"The vocation of those who have been baptized is to 'live' this consecration by a
voluntary adherence-and one that is as perfect as possible-to what it has made of them.
Living as 'children of God', they fulfill subjectively their objective consecration; like
Jesus, they consecrate themselves. This is the deeper meaning of vows and baptismal
promises, together with the actual way of life corresponding to them. The baptismal
consecration is the fundamental one, constitutive of the Christian. All consecrations
which come after it presuppose it and are rooted in it...."19
Lord Jesus, Chief Shepherd of the Flock, I consecrate my priestly life to Your Heart,
pierced on Calvary for love of us. From Your pierced heart the Church was born, the Church
You have called me as a priest to serve in a most special way. You reveal Your Heart as
symbol of Your love in all its aspects, including Your most special love for me, whom You
have chosen as Your priest-companion. Help me always to pour out my life in life of God
and neighbor. Heart of Jesus, I place my trust in You!
Dear Blessed Virgin Mary, I consecrate myself to your maternal and Immaculate Heart,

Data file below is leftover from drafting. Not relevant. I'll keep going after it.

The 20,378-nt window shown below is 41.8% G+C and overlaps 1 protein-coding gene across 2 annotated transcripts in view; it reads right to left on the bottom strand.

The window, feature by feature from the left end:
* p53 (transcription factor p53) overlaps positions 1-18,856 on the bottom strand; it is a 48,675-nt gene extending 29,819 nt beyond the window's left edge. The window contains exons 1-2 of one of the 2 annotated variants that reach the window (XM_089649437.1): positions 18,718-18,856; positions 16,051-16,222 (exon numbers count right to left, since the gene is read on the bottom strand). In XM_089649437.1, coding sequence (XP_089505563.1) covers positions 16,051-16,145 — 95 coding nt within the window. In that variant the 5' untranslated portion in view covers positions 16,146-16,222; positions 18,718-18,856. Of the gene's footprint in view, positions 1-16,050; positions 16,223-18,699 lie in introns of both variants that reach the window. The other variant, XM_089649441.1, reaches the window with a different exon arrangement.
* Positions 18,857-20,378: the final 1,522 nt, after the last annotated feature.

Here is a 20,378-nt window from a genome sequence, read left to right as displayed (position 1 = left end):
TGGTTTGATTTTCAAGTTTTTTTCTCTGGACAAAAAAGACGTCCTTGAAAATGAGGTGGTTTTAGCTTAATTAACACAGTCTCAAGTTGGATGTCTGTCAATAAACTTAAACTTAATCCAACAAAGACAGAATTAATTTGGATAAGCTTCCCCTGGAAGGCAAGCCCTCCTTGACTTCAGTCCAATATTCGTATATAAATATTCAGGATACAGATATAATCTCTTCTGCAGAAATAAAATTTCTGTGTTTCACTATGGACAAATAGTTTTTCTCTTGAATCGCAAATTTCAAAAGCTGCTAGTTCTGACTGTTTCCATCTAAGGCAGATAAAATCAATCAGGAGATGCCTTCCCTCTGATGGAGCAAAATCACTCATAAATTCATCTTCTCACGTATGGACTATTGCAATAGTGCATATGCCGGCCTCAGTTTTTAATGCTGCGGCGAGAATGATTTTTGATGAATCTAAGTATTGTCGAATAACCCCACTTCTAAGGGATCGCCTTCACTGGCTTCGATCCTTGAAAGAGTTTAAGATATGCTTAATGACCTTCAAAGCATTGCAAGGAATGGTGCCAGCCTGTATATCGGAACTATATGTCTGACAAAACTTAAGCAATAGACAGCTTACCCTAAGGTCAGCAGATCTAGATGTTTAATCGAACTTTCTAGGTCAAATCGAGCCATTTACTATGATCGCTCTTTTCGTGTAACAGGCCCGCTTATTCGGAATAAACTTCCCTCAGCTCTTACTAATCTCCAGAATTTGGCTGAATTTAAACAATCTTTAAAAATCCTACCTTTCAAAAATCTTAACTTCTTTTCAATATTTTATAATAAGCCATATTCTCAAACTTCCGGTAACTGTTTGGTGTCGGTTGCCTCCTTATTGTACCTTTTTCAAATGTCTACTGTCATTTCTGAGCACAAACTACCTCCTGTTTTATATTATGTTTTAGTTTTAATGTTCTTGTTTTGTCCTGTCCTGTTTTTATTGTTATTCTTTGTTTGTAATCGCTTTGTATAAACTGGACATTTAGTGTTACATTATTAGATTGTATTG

this Heart which is symbol of your life of love. You are the Mother of my Savior and you
are also my Mother. You love me with the most special love as this unique priest-son. In a
return of love I give myself entirely to your motherly love and protection. You followed
Jesus perfectly. You are His first and perfect disciple. Teach me to imitate you in the
putting on of Christ Be my motherly intercessor so that, through your Immaculate Heart, I
may be guided to an ever closer union with the pierced Heart of Jesus, Chief Shepherd of
the Flock, who leads me to the Father in the Holy Spirit.
- Scriptural quotations are taken from The Jerusalem Bible, Doubleday & Co.
- Pastoral Constitution on the Church in the Modern World, America Press edition,
Ch. 3, No. 38.
- St. Gregory of Nyssa, as in The Liturgy of the Hours, Catholic Book Publishing
Co. Vol I, p. 555.
- Pope John Paul II, Gift and Mystery, Doubleday, pp. 74-75.
- The Catechism of the Catholic Church, No. 1324.